Give the people what they want
If a user has to visit three different pages just to find what they need, you might lose them somewhere along the way. If you can give them just what they were looking for as soon as they find you, you’ll have a much easier job converting them.
Let’s look at the homepage of Air Canada:
Not only do they ask you when you enter the website what language you want to use and where you are located, but their homepage also gives you what you need in the blink of an eye: a chance to search through their flights using the most important parameters.
This makes it much more likely for someone to book a flight – they have all the data they need, they can compare prices easily, and they don’t need to spend hours double-checking information.
Show the actual product
A lot of landing pages talk about the product in-depth and focus on all its different features. But sometimes, it’s much easier to just show it and be done with it.
Sagenine has done just that:
It’s all about the price
While there is something to be said about not listing your prices on the website, that might lose you a fair few clients. Not everyone will want to go through the process of contacting you just to be told how much they would need to pay for something.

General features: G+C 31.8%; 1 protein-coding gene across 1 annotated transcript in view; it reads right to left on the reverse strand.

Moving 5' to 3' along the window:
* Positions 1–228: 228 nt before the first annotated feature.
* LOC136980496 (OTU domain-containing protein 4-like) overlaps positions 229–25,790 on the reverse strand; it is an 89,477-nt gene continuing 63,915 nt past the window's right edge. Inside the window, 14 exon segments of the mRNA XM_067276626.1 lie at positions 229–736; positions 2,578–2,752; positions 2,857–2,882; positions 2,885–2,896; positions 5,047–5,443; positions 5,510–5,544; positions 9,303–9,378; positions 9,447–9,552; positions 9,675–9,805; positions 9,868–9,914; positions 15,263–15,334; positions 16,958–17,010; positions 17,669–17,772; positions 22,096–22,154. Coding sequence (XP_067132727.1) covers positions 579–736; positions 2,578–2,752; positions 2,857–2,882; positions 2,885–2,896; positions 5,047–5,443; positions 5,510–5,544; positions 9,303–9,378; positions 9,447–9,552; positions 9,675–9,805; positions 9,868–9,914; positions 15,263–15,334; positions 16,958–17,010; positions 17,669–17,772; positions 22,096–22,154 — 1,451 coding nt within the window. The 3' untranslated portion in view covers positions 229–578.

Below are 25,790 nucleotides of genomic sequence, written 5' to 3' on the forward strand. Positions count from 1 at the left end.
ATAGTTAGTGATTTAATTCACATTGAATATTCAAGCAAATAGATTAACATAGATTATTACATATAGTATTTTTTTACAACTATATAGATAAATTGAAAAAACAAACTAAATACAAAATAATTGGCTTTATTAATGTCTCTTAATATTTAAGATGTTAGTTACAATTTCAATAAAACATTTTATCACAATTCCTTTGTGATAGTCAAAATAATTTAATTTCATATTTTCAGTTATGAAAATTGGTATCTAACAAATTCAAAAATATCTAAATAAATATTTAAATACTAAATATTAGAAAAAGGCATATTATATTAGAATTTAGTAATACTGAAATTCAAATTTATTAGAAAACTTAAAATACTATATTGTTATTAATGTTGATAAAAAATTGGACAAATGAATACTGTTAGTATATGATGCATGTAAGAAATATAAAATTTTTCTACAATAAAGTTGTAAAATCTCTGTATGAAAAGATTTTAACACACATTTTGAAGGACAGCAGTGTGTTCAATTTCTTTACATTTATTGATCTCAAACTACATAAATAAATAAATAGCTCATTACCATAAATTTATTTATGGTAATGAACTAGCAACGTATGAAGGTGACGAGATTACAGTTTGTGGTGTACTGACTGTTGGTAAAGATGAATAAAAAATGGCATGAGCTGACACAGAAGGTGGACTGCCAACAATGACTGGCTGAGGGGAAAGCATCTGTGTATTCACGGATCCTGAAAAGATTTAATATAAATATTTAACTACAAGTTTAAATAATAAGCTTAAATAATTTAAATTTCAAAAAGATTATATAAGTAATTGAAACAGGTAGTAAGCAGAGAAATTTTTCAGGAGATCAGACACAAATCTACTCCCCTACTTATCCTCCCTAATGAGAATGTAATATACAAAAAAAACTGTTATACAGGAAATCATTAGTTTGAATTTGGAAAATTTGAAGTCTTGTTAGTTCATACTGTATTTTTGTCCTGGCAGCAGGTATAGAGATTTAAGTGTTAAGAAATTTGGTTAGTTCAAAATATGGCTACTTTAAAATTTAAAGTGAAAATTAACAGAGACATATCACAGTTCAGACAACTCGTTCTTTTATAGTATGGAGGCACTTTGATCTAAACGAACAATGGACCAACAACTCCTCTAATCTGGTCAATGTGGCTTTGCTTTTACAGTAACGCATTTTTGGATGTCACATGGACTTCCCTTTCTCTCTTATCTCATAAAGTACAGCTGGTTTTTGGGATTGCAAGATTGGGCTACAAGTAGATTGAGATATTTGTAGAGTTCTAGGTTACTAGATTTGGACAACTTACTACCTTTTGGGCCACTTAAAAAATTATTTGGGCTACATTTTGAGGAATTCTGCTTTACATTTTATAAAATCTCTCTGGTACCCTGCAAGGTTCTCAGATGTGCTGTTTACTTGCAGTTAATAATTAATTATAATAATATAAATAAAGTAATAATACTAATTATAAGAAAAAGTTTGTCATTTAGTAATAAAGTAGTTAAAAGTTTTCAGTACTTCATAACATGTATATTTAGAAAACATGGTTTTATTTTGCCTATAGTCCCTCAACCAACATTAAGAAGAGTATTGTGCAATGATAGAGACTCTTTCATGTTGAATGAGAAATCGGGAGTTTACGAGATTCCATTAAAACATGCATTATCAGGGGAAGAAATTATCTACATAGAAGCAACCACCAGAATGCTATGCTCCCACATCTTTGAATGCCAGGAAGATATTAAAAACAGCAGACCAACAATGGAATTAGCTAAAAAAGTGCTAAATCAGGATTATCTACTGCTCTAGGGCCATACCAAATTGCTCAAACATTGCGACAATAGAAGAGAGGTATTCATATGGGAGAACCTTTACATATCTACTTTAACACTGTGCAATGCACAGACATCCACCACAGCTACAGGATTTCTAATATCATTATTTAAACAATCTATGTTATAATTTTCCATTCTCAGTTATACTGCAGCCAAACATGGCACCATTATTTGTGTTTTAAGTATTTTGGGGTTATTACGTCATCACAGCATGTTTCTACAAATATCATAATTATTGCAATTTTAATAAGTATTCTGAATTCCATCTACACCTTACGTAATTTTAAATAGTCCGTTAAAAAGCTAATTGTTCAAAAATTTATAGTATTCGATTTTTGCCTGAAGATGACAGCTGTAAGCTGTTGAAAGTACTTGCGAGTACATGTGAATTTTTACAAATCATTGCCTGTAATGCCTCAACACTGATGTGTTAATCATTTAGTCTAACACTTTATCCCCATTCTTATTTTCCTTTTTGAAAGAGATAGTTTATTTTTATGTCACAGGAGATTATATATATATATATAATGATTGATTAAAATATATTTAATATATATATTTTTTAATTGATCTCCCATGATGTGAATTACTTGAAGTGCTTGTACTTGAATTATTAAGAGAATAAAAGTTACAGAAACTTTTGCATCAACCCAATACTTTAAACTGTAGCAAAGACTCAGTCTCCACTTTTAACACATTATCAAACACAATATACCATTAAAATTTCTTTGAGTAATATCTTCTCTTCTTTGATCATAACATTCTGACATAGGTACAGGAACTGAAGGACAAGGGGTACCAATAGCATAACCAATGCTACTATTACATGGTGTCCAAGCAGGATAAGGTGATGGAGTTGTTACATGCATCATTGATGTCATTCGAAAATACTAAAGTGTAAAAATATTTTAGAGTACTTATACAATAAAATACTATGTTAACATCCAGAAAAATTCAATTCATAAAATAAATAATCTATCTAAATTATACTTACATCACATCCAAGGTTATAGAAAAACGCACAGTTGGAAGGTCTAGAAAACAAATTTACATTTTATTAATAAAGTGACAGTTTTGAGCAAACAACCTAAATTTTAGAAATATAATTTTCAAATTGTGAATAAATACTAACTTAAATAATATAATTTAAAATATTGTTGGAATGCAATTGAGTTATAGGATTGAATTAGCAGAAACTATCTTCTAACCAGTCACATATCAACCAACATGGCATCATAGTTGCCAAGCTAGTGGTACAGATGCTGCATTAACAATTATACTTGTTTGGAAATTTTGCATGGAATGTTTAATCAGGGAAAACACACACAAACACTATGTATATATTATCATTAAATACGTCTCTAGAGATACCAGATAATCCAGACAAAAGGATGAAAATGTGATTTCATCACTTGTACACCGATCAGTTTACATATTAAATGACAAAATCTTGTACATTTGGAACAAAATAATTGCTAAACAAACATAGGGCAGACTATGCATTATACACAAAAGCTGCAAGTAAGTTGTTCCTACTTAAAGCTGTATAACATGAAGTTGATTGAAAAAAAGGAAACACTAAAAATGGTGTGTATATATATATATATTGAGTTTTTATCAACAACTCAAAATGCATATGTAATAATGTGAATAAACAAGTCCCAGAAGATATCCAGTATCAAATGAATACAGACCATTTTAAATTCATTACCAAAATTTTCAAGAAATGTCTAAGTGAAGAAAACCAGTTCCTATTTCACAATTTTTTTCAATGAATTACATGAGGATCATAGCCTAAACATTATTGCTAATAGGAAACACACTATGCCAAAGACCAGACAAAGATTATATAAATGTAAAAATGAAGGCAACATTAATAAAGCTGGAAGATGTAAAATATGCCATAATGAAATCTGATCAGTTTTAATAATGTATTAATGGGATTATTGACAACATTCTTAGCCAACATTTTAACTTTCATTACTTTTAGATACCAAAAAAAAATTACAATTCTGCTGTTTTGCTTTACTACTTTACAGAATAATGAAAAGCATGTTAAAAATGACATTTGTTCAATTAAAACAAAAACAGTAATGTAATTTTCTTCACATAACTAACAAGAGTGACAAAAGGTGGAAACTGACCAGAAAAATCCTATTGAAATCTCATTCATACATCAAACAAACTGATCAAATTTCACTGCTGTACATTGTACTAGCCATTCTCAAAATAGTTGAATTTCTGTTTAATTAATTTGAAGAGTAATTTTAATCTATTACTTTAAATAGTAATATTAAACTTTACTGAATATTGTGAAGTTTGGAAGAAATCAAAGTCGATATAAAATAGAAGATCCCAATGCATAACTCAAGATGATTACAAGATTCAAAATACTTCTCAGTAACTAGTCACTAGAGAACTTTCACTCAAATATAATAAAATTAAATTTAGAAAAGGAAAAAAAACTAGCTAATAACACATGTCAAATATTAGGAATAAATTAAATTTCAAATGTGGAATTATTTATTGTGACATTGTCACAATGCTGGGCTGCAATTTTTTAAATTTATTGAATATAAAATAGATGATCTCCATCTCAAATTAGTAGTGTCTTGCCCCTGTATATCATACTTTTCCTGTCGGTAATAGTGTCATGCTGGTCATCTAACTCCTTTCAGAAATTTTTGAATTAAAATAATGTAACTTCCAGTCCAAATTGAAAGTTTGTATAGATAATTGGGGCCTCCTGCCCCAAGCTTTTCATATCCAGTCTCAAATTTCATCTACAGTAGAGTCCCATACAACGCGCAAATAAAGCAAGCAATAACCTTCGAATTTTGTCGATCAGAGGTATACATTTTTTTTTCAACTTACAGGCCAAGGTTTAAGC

Bluehost’s VPS server landing page shows their prices clearly and to the point. At a glance, you can tell what you’re getting, how much that will cost for what period of time, and you can compare different plans from the same page.
If you can set up your pricing in a similar fashion, you will be shortening your sales funnel – and likely converting more visitors.
The power of a review
Reviews and social proof, as well as testimonials from satisfied customers, are an excellent way to showcase the best sides of your brand. Incorporating some on your prominent landing pages can do an excellent and seamless job of converting visitors.
Forms on Fire have added an extra twist to this practice:
They actually point to review websites and have singled out one glowing review per website on their landing page. On top of that, they’ve added a helpful link that will enable you to read up on others as well.
This is smart not only because they’re providing access to satisfied customers: they are also not afraid to point out the less-than-five-star reviews they’ve received. In an era where everybody is just trying to look their best, this is a very ingenious move.
Their hero image is all about their product, and you can, at first glance, tell if it’s something you might find useful. Of course, they’ve provided plenty of information below, diving deeper into its capabilities, but they let their design speak for itself, trusting that it can help users solve their problems.
Don’t forget that your landing pages need to be true to your own brand – don’t just go by what someone else has done well. Make sure you tell your own story, having your own target audience in mind.